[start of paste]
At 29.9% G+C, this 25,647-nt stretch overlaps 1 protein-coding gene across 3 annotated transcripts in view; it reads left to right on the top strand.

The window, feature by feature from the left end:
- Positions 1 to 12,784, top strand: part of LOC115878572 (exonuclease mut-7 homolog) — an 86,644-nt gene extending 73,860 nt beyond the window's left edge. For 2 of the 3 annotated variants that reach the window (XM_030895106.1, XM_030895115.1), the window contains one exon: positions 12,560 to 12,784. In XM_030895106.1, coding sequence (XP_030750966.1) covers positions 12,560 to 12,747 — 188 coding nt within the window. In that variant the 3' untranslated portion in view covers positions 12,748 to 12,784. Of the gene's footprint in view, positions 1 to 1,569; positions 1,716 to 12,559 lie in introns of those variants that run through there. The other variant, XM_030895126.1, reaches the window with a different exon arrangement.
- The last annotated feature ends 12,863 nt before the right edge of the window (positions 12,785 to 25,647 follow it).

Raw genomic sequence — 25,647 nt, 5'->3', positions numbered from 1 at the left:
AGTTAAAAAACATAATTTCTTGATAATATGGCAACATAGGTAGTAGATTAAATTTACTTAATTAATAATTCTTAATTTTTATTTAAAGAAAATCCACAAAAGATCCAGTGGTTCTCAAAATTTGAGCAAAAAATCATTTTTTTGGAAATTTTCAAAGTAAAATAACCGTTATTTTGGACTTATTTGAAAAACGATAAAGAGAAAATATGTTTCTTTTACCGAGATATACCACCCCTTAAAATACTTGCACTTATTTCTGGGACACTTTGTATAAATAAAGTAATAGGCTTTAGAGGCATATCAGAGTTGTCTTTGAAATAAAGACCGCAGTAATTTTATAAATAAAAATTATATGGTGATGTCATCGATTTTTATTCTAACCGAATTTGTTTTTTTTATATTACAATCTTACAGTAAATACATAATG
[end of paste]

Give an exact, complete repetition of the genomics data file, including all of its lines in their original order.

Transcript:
At 29.9% G+C, this 25,647-nt stretch overlaps 1 protein-coding gene across 3 annotated transcripts in view; it reads left to right on the top strand.

The window, feature by feature from the left end:
- Positions 1 to 12,784, top strand: part of LOC115878572 (exonuclease mut-7 homolog) — an 86,644-nt gene extending 73,860 nt beyond the window's left edge. For 2 of the 3 annotated variants that reach the window (XM_030895106.1, XM_030895115.1), the window contains one exon: positions 12,560 to 12,784. In XM_030895106.1, coding sequence (XP_030750966.1) covers positions 12,560 to 12,747 — 188 coding nt within the window. In that variant the 3' untranslated portion in view covers positions 12,748 to 12,784. Of the gene's footprint in view, positions 1 to 1,569; positions 1,716 to 12,559 lie in introns of those variants that run through there. The other variant, XM_030895126.1, reaches the window with a different exon arrangement.
- The last annotated feature ends 12,863 nt before the right edge of the window (positions 12,785 to 25,647 follow it).

Raw genomic sequence — 25,647 nt, 5'->3', positions numbered from 1 at the left:
AGTTAAAAAACATAATTTCTTGATAATATGGCAACATAGGTAGTAGATTAAATTTACTTAATTAATAATTCTTAATTTTTATTTAAAGAAAATCCACAAAAGATCCAGTGGTTCTCAAAATTTGAGCAAAAAATCATTTTTTTGGAAATTTTCAAAGTAAAATAACCGTTATTTTGGACTTATTTGAAAAACGATAAAGAGAAAATATGTTTCTTTTACCGAGATATACCACCCCTTAAAATACTTGCACTTATTTCTGGGACACTTTGTATAAATAAAGTAATAGGCTTTAGAGGCATATCAGAGTTGTCTTTGAAATAAAGACCGCAGTAATTTTATAAATAAAAATTATATGGTGATGTCATCGATTTTTATTCTAACCGAATTTGTTTTTTTTATATTACAATCTTACAGTAAATACATAATG